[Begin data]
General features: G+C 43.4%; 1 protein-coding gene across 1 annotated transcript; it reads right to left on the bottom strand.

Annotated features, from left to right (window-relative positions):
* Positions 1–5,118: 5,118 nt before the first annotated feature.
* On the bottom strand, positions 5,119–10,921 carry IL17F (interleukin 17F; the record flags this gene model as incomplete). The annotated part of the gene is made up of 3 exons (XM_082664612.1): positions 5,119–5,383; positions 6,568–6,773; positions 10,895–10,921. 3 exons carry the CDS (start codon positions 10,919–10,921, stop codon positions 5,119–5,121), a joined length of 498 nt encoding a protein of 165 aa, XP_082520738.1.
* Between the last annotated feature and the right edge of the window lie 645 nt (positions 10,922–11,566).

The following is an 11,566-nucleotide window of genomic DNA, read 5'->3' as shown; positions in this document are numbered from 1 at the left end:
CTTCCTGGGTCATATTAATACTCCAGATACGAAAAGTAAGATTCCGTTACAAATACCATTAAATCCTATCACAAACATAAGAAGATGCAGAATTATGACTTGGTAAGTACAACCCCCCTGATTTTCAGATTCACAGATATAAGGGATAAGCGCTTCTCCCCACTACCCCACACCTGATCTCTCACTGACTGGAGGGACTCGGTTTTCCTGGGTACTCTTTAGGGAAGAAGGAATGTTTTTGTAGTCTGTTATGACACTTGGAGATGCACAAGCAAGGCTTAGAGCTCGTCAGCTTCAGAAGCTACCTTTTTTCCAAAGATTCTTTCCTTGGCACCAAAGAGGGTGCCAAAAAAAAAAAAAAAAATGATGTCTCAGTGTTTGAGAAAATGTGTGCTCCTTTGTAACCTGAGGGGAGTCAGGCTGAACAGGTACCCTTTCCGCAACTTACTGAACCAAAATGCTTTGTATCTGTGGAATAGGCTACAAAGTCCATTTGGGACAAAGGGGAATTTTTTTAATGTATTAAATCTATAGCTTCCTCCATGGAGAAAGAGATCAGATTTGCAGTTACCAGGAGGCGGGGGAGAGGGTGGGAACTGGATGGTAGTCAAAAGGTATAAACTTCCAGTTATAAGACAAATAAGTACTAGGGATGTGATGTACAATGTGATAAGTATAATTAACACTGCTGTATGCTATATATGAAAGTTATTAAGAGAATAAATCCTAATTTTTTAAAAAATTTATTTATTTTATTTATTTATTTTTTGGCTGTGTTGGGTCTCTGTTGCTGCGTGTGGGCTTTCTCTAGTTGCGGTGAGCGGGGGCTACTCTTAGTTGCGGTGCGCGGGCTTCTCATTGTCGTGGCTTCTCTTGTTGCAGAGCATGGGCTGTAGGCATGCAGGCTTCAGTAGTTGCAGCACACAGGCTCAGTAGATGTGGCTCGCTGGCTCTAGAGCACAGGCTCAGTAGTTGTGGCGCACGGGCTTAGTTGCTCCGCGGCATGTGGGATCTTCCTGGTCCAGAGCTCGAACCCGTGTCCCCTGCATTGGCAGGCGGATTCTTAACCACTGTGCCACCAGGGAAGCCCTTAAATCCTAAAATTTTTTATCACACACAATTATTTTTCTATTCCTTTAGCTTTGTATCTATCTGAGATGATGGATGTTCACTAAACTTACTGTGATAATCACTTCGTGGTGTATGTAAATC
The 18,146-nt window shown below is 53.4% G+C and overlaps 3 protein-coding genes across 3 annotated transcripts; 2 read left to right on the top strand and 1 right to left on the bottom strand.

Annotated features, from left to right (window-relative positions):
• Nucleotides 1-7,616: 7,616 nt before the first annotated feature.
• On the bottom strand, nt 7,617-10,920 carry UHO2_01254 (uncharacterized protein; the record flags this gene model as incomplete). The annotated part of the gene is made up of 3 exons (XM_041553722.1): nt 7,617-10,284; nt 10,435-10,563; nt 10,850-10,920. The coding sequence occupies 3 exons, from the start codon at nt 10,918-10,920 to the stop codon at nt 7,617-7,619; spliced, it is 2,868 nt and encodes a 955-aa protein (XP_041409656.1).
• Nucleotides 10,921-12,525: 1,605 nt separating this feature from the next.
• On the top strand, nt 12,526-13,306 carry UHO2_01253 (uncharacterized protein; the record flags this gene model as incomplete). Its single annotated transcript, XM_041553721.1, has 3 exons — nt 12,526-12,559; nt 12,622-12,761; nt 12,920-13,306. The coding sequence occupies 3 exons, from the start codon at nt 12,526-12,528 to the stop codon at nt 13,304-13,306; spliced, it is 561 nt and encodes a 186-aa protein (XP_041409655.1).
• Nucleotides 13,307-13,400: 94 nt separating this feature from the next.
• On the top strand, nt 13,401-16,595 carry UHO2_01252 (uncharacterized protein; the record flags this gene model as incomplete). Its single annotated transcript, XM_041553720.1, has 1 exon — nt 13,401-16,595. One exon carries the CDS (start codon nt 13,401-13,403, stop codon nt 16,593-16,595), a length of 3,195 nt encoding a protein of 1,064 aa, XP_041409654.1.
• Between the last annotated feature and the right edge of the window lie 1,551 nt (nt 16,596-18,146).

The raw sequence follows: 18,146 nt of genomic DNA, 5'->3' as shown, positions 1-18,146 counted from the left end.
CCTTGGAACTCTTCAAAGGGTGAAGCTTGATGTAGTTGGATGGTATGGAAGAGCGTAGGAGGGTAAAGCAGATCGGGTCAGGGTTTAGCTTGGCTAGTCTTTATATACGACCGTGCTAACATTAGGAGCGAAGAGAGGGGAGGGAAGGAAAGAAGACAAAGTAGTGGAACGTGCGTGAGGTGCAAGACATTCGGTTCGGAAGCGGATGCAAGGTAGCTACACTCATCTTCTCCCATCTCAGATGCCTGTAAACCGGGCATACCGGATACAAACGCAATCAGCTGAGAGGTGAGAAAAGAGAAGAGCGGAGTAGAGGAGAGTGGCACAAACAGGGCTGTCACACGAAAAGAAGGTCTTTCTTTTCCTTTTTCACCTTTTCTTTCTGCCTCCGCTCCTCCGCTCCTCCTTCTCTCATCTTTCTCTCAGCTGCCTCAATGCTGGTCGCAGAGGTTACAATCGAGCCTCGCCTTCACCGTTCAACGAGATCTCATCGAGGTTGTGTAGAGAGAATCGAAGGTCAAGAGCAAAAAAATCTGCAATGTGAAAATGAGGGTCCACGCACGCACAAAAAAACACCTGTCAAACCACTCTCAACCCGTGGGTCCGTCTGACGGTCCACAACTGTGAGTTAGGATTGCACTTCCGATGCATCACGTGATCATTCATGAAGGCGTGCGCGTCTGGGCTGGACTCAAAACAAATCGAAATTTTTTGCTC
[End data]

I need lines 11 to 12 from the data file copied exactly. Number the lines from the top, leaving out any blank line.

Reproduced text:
• On the bottom strand, nt 7,617-10,920 carry UHO2_01254 (uncharacterized protein; the record flags this gene model as incomplete). The annotated part of the gene is made up of 3 exons (XM_041553722.1): nt 7,617-10,284; nt 10,435-10,563; nt 10,850-10,920. The coding sequence occupies 3 exons, from the start codon at nt 10,918-10,920 to the stop codon at nt 7,617-7,619; spliced, it is 2,868 nt and encodes a 955-aa protein (XP_041409656.1).
• Nucleotides 10,921-12,525: 1,605 nt separating this feature from the next.